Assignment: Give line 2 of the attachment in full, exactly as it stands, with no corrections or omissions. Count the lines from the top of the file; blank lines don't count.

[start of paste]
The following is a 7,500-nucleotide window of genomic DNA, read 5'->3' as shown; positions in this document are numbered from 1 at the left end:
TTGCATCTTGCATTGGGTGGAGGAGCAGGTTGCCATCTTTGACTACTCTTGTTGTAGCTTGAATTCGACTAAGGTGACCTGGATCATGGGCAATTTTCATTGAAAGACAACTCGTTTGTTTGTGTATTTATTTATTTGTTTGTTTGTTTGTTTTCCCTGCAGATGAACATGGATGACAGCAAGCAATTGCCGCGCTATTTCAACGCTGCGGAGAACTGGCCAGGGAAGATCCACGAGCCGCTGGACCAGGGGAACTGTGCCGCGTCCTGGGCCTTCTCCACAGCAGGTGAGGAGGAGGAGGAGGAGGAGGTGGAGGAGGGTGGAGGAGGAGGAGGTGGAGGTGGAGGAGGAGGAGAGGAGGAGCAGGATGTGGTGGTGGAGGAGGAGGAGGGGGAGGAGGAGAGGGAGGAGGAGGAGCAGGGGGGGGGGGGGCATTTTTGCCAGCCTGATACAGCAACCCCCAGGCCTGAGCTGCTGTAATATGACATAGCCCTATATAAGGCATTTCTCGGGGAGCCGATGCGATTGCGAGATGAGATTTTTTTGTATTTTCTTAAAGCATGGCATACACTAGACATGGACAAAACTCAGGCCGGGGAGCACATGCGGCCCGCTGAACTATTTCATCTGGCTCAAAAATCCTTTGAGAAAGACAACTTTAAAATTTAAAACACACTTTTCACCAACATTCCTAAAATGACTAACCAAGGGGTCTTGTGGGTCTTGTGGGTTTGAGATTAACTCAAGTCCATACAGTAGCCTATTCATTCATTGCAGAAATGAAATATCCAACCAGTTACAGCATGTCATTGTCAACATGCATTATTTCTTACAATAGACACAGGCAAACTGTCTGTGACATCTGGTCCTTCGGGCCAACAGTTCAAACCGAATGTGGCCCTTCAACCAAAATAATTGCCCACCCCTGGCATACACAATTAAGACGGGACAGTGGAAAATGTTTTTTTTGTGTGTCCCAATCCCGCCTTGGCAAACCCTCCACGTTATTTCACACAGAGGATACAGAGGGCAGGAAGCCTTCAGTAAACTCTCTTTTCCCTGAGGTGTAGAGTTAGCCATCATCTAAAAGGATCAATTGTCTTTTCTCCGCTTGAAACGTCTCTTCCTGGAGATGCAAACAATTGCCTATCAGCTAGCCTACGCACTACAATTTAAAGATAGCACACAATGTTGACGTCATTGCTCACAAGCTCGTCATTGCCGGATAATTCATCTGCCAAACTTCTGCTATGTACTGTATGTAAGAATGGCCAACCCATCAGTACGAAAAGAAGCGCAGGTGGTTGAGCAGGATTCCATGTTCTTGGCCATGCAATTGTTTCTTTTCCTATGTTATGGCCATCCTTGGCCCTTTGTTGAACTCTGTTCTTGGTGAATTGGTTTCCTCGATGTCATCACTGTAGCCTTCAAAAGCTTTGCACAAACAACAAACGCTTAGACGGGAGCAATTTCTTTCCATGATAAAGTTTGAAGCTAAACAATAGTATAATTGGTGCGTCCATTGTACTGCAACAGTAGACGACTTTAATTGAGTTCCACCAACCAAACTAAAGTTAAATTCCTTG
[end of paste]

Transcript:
TTGCATCTTGCATTGGGTGGAGGAGCAGGTTGCCATCTTTGACTACTCTTGTTGTAGCTTGAATTCGACTAAGGTGACCTGGATCATGGGCAATTTTCATTGAAAGACAACTCGTTTGTTTGTGTATTTATTTATTTGTTTGTTTGTTTGTTTTCCCTGCAGATGAACATGGATGACAGCAAGCAATTGCCGCGCTATTTCAACGCTGCGGAGAACTGGCCAGGGAAGATCCACGAGCCGCTGGACCAGGGGAACTGTGCCGCGTCCTGGGCCTTCTCCACAGCAGGTGAGGAGGAGGAGGAGGAGGAGGTGGAGGAGGGTGGAGGAGGAGGAGGTGGAGGTGGAGGAGGAGGAGAGGAGGAGCAGGATGTGGTGGTGGAGGAGGAGGAGGGGGAGGAGGAGAGGGAGGAGGAGGAGCAGGGGGGGGGGGGGCATTTTTGCCAGCCTGATACAGCAACCCCCAGGCCTGAGCTGCTGTAATATGACATAGCCCTATATAAGGCATTTCTCGGGGAGCCGATGCGATTGCGAGATGAGATTTTTTTGTATTTTCTTAAAGCATGGCATACACTAGACATGGACAAAACTCAGGCCGGGGAGCACATGCGGCCCGCTGAACTATTTCATCTGGCTCAAAAATCCTTTGAGAAAGACAACTTTAAAATTTAAAACACACTTTTCACCAACATTCCTAAAATGACTAACCAAGGGGTCTTGTGGGTCTTGTGGGTTTGAGATTAACTCAAGTCCATACAGTAGCCTATTCATTCATTGCAGAAATGAAATATCCAACCAGTTACAGCATGTCATTGTCAACATGCATTATTTCTTACAATAGACACAGGCAAACTGTCTGTGACATCTGGTCCTTCGGGCCAACAGTTCAAACCGAATGTGGCCCTTCAACCAAAATAATTGCCCACCCCTGGCATACACAATTAAGACGGGACAGTGGAAAATGTTTTTTTTGTGTGTCCCAATCCCGCCTTGGCAAACCCTCCACGTTATTTCACACAGAGGATACAGAGGGCAGGAAGCCTTCAGTAAACTCTCTTTTCCCTGAGGTGTAGAGTTAGCCATCATCTAAAAGGATCAATTGTCTTTTCTCCGCTTGAAACGTCTCTTCCTGGAGATGCAAACAATTGCCTATCAGCTAGCCTACGCACTACAATTTAAAGATAGCACACAATGTTGACGTCATTGCTCACAAGCTCGTCATTGCCGGATAATTCATCTGCCAAACTTCTGCTATGTACTGTATGTAAGAATGGCCAACCCATCAGTACGAAAAGAAGCGCAGGTGGTTGAGCAGGATTCCATGTTCTTGGCCATGCAATTGTTTCTTTTCCTATGTTATGGCCATCCTTGGCCCTTTGTTGAACTCTGTTCTTGGTGAATTGGTTTCCTCGATGTCATCACTGTAGCCTTCAAAAGCTTTGCACAAACAACAAACGCTTAGACGGGAGCAATTTCTTTCCATGATAAAGTTTGAAGCTAAACAATAGTATAATTGGTGCGTCCATTGTACTGCAACAGTAGACGACTTTAATTGAGTTCCACCAACCAAACTAAAGTTAAATTCCTTG